The Metro Board of Directors’ planning committee voted this afternoon to accept staff recommendations for both the Regional Connector and Westside Subway Extension Project draft environmental studies. The draft studies are scheduled to be considered by the Measure R committee on Thursday and by the full Board of Directors on Oct. 28.
There were about 20 public speakers on Wednesday for the Regional Connector, with most supporting the project’s fully underground route that was selected by staff as the project’s Locally Preferred Alternative. Many expressed concern about impacts during construction and reiterated requests made during the public comment period for business compensation during construction.
The staff recommendation to eliminate the 5th/Flower Station was also approved following a committee discussion on whether the downtown L.A. financial sector would come up with approximately $80 million to build the station. Metro CEO Art Leahy said he was unaware of any previous occasion in which private sector funding was provided to build a station on the Metro system.
The planning committee also approved the draft study and recommended Wilshire/Western to Westwood/VA Hospital alternative for the Westside Subway project. That included considering both the Santa Monica Boulevard and Constellation station options in Century City in the final environmental study. This decision came at the chagrin of Beverly Hills stakeholders, several of whom asked that the Constellation Station option be stricken from further study because of safety concerns and fears that the option would tunnel under Beverly Hills High School and limit future school modernization efforts.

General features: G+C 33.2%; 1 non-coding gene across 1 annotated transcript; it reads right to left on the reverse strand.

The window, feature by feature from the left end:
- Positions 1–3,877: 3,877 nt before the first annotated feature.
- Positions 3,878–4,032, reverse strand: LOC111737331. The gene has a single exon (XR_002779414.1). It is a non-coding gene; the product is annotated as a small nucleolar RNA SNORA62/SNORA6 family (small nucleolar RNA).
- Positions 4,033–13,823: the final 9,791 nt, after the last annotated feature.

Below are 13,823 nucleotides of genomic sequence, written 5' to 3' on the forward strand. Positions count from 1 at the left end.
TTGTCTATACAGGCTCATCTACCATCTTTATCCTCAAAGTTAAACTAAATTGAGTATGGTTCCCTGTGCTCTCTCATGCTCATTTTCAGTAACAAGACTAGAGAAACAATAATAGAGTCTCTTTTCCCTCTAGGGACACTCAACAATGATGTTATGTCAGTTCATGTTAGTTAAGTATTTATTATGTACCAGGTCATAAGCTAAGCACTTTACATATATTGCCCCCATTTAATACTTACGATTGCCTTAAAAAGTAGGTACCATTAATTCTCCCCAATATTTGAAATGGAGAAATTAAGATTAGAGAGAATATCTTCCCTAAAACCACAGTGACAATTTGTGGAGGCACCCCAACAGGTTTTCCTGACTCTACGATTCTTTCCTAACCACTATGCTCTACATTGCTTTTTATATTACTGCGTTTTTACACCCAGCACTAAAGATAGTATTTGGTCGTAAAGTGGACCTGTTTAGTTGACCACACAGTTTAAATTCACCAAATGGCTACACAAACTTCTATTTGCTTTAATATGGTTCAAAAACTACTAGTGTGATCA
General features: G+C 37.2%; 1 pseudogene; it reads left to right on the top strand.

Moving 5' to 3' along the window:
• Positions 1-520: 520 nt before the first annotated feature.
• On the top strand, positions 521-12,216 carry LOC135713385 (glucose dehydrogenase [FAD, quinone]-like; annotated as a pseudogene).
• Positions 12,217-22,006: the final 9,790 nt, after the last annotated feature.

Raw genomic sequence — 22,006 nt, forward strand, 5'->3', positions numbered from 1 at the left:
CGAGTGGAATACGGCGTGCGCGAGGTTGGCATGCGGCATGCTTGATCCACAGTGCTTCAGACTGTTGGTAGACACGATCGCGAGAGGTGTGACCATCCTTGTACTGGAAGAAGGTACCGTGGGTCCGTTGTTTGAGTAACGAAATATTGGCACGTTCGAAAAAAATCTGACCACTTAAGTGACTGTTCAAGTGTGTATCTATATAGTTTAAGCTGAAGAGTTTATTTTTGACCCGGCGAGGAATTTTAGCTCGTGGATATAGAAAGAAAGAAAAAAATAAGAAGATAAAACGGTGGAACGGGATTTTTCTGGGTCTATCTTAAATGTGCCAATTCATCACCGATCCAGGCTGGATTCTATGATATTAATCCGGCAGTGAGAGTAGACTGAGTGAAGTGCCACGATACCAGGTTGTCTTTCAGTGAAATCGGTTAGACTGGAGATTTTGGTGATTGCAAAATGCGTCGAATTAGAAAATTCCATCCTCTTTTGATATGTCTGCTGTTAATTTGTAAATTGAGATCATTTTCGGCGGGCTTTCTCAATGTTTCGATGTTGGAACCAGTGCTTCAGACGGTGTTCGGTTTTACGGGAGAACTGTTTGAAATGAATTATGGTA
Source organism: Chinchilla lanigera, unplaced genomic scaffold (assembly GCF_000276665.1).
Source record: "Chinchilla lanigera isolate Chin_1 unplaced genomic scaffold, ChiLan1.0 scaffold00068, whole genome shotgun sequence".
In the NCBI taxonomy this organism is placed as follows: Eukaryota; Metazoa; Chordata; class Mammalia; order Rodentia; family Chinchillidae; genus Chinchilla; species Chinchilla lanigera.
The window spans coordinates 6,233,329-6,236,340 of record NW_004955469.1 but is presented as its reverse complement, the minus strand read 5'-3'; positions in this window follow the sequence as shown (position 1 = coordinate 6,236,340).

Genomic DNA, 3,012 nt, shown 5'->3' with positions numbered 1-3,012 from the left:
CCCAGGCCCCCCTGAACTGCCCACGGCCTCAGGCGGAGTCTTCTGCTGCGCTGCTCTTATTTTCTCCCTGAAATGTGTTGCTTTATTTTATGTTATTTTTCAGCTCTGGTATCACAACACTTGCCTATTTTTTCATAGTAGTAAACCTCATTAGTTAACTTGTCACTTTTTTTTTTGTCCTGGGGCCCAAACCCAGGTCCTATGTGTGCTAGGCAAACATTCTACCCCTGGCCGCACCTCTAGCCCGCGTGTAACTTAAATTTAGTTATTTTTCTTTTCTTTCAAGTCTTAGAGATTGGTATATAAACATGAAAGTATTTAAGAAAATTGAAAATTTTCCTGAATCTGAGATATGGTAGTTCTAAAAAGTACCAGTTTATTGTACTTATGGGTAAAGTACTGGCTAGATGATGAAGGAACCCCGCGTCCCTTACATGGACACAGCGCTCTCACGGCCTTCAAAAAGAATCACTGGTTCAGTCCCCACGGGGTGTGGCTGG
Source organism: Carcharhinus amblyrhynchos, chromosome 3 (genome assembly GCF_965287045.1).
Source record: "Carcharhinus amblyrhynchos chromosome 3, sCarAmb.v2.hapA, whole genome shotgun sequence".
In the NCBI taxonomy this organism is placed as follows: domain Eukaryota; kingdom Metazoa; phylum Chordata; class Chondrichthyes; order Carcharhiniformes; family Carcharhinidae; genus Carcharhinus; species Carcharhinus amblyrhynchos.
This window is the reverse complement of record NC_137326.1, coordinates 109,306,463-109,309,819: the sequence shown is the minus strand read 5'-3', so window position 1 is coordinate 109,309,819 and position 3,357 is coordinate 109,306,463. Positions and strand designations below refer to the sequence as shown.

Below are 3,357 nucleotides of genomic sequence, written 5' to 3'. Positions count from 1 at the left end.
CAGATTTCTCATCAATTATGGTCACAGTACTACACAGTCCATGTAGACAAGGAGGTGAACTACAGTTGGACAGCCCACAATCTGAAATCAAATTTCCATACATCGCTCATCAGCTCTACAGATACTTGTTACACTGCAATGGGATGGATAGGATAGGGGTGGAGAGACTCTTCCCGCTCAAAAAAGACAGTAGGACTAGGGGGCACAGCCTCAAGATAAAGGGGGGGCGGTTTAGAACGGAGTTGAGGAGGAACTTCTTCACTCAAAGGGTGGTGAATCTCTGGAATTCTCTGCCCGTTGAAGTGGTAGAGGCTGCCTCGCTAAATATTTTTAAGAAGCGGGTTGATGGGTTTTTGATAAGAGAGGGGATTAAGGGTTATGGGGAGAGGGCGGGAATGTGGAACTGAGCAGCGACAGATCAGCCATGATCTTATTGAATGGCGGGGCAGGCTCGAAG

Following 15 minutes of testimony from Beverly Hills constituents, Board Director Zev Yaroslavsky added a motion directing Metro staff to fully explore the risks of tunneling under Beverly Hills High School, including noise, vibration, risks to oil wells, use of the school as an emergency evacuation center and other issues, as well as to continue to work closely with the community and provide info from the analysis as it becomes available.
Yaroslavsky said he understood the concerns of the Beverly Hills community, but said he didn’t want to “deep six” that option without more study being done to address the community’s concerns. But he also said that he wouldn’t support the Constellation station if safety concerns were not addressed. “I think we need geotechnical evidence, and we can get that,” he said.
Referring to the community’s school modernization plans, Yaroslavsky said, “If there are ways to build our project in a way that doesn’t conflict with them, that should be the guidepost for moving forward. “
The Measure R committee on Thursday may also have recommendations on both projects to pass on to the full board next week.